Wednesday 26 October 2005

Cenk Uygur is wrong.

Amy Alkon has linked approvingly to this little diatribe from Cenk Uygur. She says it's eloquent, and she's half-right. If true eloquence includes the ability to persuade people to change their minds, crap like this fails the test abysmally. But Mr Uygur does do a very good job of clearly and precisely explaining to us all just how much of an arrogant twonk he is. Come to think of it, his writing is almost good enough to turn me religious, but, that being the opposite of his intention, I don't think that puts any points in his eloquence basket.

We live in a twisted world, where right is wrong and wrong reigns supreme. It is a chilling fact that most of the world's leaders believe in nonsensical fairytales about the nature of reality. They believe in Gods that do not exist, and religions that could not possibly be true. We are driven to war after war, violence on top of violence to appease madmen who believe in gory mythologies.

These men are called Christians, Muslims and Jews.

He then makes the same point again and again for another million or so paragraphs. We've heard it all before: religion is stupid, religious people are stupid, religious leaders cause wars; if only we had no religion, we wouldn't have wars. Oh, and anyone who voted for George W Bush is stupid — because Bush is religious. Call me suspicious, but I suspect Mr Uygur doesn't think quite the same about people who voted for the Christian John Kerry, the Christian Al Gore, or the Christian Bill Clinton.

Anyway, speaking as a staunch atheist, I think that Mr Uygur is deeply stupid.

First off, applying today's knowledge to the beliefs of our ancestors is a very stupid thing to do.

Mohammed was a pure charlatan -- and a good one at that.


Jesus is said to have said on the cross, "My God, My God, why have you forsaken me?" Because Jesus was insane and the God he thought would rescue him did not exist. And he died on that cross like a fool.

And so on. Anyone who has ever claimed to believe in a god, thinks Mr Uygur, was stupid or insane or lying.

In all of mankind's history, we have come up with only two good explanations for biological diversity: the theory of evolution, and some form of god. Prior to Darwin's publication, atheism was the stupid option. Science is the search for explanations for the universe. To refuse to consider giving any explanation at all for the existence and variety of every organism on Earth is not the scientific approach.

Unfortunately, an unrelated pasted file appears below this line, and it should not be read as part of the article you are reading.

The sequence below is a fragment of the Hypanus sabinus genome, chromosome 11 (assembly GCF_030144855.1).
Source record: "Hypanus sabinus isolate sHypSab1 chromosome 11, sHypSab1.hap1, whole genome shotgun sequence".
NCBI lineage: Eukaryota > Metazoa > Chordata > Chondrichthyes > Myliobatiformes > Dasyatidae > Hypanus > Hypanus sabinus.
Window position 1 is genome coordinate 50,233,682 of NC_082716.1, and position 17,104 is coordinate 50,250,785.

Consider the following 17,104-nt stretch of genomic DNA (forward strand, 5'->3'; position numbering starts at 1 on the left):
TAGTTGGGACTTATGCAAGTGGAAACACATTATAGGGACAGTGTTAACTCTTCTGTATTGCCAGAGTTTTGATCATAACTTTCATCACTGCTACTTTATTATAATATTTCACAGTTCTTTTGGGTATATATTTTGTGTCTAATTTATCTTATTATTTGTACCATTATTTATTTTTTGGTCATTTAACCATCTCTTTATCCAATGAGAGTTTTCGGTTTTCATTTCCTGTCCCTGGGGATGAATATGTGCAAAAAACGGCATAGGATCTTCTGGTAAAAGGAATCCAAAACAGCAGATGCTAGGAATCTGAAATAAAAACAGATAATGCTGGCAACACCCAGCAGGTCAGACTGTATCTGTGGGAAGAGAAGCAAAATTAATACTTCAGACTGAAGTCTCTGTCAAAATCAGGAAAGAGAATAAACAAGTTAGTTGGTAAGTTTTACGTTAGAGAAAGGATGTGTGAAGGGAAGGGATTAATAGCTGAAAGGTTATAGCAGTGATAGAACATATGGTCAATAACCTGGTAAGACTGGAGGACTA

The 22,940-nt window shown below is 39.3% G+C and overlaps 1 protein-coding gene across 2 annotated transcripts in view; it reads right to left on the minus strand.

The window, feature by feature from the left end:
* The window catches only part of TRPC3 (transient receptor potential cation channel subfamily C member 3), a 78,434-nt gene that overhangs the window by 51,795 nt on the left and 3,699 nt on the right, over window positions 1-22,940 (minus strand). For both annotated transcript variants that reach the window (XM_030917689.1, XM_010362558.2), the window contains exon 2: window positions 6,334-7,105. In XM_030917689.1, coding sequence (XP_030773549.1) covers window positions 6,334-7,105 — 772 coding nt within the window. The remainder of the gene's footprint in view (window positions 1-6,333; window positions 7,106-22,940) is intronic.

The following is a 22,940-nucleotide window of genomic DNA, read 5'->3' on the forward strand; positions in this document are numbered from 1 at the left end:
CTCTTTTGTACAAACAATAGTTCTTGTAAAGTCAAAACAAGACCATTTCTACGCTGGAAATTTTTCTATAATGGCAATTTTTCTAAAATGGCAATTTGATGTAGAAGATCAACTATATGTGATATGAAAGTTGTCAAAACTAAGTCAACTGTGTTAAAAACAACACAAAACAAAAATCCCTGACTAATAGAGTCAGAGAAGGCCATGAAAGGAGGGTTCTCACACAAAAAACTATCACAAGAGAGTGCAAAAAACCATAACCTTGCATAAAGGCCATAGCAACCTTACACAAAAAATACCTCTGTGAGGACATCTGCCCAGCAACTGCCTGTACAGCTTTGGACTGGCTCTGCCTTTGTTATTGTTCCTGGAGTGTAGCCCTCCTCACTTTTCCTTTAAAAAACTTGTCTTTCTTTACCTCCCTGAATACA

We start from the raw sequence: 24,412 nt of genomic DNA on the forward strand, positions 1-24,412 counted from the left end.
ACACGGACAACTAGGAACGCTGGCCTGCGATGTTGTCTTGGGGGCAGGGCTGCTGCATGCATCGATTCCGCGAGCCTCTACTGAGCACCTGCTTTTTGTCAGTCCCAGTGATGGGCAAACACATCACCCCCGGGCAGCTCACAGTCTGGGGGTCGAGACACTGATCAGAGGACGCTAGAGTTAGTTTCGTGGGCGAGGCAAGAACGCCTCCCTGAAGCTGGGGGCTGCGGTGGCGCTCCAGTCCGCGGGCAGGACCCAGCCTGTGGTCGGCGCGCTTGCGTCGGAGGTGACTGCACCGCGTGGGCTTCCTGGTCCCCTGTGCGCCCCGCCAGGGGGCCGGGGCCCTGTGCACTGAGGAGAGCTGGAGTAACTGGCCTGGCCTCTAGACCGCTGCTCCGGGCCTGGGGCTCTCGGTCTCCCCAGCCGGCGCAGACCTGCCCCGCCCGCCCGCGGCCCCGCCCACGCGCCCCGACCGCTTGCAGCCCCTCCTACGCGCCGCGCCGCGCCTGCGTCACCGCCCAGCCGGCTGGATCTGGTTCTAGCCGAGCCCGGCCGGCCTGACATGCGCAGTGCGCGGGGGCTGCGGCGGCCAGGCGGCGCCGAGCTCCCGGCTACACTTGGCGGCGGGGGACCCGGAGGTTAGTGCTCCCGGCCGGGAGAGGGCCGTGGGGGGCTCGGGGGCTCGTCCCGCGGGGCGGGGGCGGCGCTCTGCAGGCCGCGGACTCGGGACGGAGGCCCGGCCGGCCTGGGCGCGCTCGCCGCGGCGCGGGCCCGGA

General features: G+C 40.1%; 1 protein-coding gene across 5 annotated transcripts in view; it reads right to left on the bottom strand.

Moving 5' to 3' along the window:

But that's really quite a minor quibble. Mr Uygur's real idiocy lies in his insistence that the reason we have so many disastrous wars, genocides, and sundry atrocities is that most of the world's leaders are religious.

It is possible — common, even — to do the right thing for the wrong reasons. Let's just remind ourselves of which side were the theists and which were the atheists in the Cold War. And how about World War Two? One of Churchill's reasons for his determination never to surrender to or compromise with Nazism was his absolute dedication to the moral code that he believed mankind had received from God. Pol Pot? Mao? Atheists both. We were hearing a lot a couple of years ago about how Al Qaeda would never work with Saddam Hussein because he was a secular leader. His alleged secularism doesn't seem to have turned him peaceful, does it?

What's important in a leader is how they believe people should be treated, not which metaphysical and unprovable phenomena they believe exist. I don't look to the Prime Minister to inform me about the nature of the universe. Would you rather have a leader who doesn't believe in evolution but does believe in opposing fascists, or one who understands genetics and microbiology and thinks that his economic theories are worth sacrificing millions of lives for? No contest.

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